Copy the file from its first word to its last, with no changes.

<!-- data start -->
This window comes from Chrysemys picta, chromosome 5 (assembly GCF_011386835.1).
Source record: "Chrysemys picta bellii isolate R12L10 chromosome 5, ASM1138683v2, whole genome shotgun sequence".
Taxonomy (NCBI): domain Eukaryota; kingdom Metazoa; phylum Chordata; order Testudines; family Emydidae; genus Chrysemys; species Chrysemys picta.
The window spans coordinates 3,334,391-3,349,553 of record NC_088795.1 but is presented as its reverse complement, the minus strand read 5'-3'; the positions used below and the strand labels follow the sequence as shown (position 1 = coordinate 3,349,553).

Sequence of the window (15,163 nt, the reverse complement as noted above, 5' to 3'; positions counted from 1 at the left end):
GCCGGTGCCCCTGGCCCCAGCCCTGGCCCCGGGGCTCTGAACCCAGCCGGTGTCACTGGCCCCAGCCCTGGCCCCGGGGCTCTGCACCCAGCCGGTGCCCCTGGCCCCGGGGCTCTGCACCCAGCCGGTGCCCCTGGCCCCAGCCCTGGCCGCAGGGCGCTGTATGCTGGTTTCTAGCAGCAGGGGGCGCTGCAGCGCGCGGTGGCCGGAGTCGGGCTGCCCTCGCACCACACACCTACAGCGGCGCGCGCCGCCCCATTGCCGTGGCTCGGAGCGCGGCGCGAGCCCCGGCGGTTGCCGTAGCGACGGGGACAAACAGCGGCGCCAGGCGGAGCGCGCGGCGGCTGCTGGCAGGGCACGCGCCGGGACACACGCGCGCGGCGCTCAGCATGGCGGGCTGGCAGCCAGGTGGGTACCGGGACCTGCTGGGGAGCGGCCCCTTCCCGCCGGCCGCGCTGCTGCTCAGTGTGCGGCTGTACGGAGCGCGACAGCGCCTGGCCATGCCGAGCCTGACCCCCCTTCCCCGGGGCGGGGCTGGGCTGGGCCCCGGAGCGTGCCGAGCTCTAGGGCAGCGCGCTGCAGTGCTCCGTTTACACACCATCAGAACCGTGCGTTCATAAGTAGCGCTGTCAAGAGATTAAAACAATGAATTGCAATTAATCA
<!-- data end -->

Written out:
This window comes from Chrysemys picta, chromosome 5 (assembly GCF_011386835.1).
Source record: "Chrysemys picta bellii isolate R12L10 chromosome 5, ASM1138683v2, whole genome shotgun sequence".
Taxonomy (NCBI): domain Eukaryota; kingdom Metazoa; phylum Chordata; order Testudines; family Emydidae; genus Chrysemys; species Chrysemys picta.
The window spans coordinates 3,334,391-3,349,553 of record NC_088795.1 but is presented as its reverse complement, the minus strand read 5'-3'; the positions used below and the strand labels follow the sequence as shown (position 1 = coordinate 3,349,553).

Sequence of the window (15,163 nt, the reverse complement as noted above, 5' to 3'; positions counted from 1 at the left end):
GCCGGTGCCCCTGGCCCCAGCCCTGGCCCCGGGGCTCTGAACCCAGCCGGTGTCACTGGCCCCAGCCCTGGCCCCGGGGCTCTGCACCCAGCCGGTGCCCCTGGCCCCGGGGCTCTGCACCCAGCCGGTGCCCCTGGCCCCAGCCCTGGCCGCAGGGCGCTGTATGCTGGTTTCTAGCAGCAGGGGGCGCTGCAGCGCGCGGTGGCCGGAGTCGGGCTGCCCTCGCACCACACACCTACAGCGGCGCGCGCCGCCCCATTGCCGTGGCTCGGAGCGCGGCGCGAGCCCCGGCGGTTGCCGTAGCGACGGGGACAAACAGCGGCGCCAGGCGGAGCGCGCGGCGGCTGCTGGCAGGGCACGCGCCGGGACACACGCGCGCGGCGCTCAGCATGGCGGGCTGGCAGCCAGGTGGGTACCGGGACCTGCTGGGGAGCGGCCCCTTCCCGCCGGCCGCGCTGCTGCTCAGTGTGCGGCTGTACGGAGCGCGACAGCGCCTGGCCATGCCGAGCCTGACCCCCCTTCCCCGGGGCGGGGCTGGGCTGGGCCCCGGAGCGTGCCGAGCTCTAGGGCAGCGCGCTGCAGTGCTCCGTTTACACACCATCAGAACCGTGCGTTCATAAGTAGCGCTGTCAAGAGATTAAAACAATGAATTGCAATTAATCA